With more than $700 million in additional funding and with its shares now trading in the stock market, it’s time for Arizona’s newest public corporation to bring home the bacon.
Or better yet, drive it home.
“Now it’s about executing our business model,” said Trevor Milton, the founder and executive chairman of Nikola Corp., a maker of zero-emissions heavy trucks powered by electric batteries and hydrogen fuel cells.
Now that the shares are publicly trading following a reverse merger with VectoIQ Acquisition Corp., Nikola’s attention turns to other priorities. Milton cited breaking ground on a new truck-manufacturing factory in Coolidge, beginning production of trucks in Germany with European partner Iveco and building the first hydrogen-fueling stations around the country to support those big rigs.
“It has been kind of crazy, man,” said Milton at Nikola’s headquarters south of Phoenix Sky Harbor International Airport on Thursday, minutes after he rang the bell, remotely, to close trading on the Nasdaq stock exchange.
Detroit to Arizona migration
Based on a Thursday closing price of $33.75 a share, Nikola now has a stock-market worth or capitalization of $12 billion, placing the 5-year-old company among the half-dozen or so most valuable public corporations headquartered in Arizona. The stock trades under the symbol NKLA.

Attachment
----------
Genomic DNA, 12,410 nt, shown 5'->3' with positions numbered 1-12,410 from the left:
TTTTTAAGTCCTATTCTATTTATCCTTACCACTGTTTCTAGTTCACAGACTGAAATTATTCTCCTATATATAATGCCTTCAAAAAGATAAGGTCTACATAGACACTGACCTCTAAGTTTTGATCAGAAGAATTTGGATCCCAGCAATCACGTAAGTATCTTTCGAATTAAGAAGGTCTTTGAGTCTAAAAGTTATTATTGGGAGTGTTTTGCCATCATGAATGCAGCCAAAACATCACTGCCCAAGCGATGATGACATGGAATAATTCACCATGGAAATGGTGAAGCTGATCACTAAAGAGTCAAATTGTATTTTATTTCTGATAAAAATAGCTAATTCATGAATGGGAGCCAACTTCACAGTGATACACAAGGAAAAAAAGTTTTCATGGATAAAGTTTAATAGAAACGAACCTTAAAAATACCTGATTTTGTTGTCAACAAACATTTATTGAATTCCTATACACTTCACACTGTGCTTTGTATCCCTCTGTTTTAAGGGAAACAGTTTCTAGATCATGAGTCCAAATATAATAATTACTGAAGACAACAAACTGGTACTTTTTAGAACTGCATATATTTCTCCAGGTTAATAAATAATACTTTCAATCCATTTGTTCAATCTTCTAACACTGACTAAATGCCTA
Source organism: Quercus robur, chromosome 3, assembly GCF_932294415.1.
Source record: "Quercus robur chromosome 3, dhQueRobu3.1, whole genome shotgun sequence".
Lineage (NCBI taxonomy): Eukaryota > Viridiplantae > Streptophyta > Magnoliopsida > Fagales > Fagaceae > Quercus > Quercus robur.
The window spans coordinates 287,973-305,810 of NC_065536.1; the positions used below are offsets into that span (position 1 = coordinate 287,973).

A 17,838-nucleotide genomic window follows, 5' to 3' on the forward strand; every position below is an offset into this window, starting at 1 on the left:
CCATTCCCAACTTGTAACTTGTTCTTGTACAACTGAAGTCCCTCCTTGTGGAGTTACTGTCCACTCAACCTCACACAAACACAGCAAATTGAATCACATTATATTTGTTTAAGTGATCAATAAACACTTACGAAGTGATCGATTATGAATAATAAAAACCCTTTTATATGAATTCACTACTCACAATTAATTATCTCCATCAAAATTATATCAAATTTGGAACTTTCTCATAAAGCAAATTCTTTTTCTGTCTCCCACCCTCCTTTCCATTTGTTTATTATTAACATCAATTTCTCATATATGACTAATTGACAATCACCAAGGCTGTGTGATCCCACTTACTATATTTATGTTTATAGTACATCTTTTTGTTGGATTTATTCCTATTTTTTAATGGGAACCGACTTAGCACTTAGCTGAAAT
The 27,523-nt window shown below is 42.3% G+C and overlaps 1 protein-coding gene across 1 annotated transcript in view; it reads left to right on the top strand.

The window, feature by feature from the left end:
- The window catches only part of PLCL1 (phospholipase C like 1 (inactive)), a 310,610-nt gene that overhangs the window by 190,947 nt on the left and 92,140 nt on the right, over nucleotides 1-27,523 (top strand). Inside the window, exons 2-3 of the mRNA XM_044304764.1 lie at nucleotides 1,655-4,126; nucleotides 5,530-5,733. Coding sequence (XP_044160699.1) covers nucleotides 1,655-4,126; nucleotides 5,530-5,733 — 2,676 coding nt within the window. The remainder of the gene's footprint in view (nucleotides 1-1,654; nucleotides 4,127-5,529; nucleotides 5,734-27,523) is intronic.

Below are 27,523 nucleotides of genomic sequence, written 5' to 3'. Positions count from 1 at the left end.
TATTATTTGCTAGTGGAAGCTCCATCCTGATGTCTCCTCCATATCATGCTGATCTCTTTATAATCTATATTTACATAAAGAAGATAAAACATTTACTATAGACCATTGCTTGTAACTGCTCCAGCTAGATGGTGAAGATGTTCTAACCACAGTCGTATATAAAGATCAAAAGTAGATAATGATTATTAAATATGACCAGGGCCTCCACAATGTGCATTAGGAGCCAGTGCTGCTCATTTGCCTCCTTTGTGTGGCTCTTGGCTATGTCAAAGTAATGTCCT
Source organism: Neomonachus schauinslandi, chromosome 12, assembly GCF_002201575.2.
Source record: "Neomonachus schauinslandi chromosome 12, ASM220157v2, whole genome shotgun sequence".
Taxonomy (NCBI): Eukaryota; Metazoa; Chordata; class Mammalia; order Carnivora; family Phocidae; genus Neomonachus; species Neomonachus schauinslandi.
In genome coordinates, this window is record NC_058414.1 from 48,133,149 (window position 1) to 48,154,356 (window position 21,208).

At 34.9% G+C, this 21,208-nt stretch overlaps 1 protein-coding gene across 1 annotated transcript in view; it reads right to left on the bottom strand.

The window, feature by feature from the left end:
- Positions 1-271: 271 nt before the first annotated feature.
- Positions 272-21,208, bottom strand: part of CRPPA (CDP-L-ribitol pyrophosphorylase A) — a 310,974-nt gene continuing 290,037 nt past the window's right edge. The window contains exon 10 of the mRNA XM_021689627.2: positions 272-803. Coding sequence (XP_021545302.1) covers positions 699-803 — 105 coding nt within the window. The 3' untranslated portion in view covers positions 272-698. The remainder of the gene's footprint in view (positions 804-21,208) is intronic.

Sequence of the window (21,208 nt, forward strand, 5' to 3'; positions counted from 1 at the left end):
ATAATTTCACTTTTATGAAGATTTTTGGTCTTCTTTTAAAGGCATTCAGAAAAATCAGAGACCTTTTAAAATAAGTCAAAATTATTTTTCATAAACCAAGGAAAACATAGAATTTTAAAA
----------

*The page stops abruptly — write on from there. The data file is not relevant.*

Nikola already employs about 350 people, all at the company’s headquarters and research/development center at 4141 E. Broadway Road in Phoenix. The Coolidge plant eventually will employ about 2,000 people within the next few years. Hiring hasn’t started.
Roughly half of the company’s current staff are auto-industry transplants from the Detroit area.
“Everyone wants to live in Arizona,” said Milton, Arizona’s newest billionaire, who will split his time between a home here and a $32.5 million ranch near Park City, Utah.
Full slate ahead
Actually, the 38-year-old entrepreneur is on the road more often than not, visiting with potential customers, vendors, investors, government officials and others.
“My (typical) week is packed — I’m usually working 12- to 14-hour days,” said Milton, who estimates he travels to three or four states on average each week, with occasional trips to Germany or elsewhere.
Milton predicted Nikola will start to generate significant revenue next year and hopes the company could become profitable by around 2023. That might be a stretch, given a highly competitive landscape and the huge operational challenges that await.
But considering how far down the road Nikola already has traveled in five years, it’s not out of the question.
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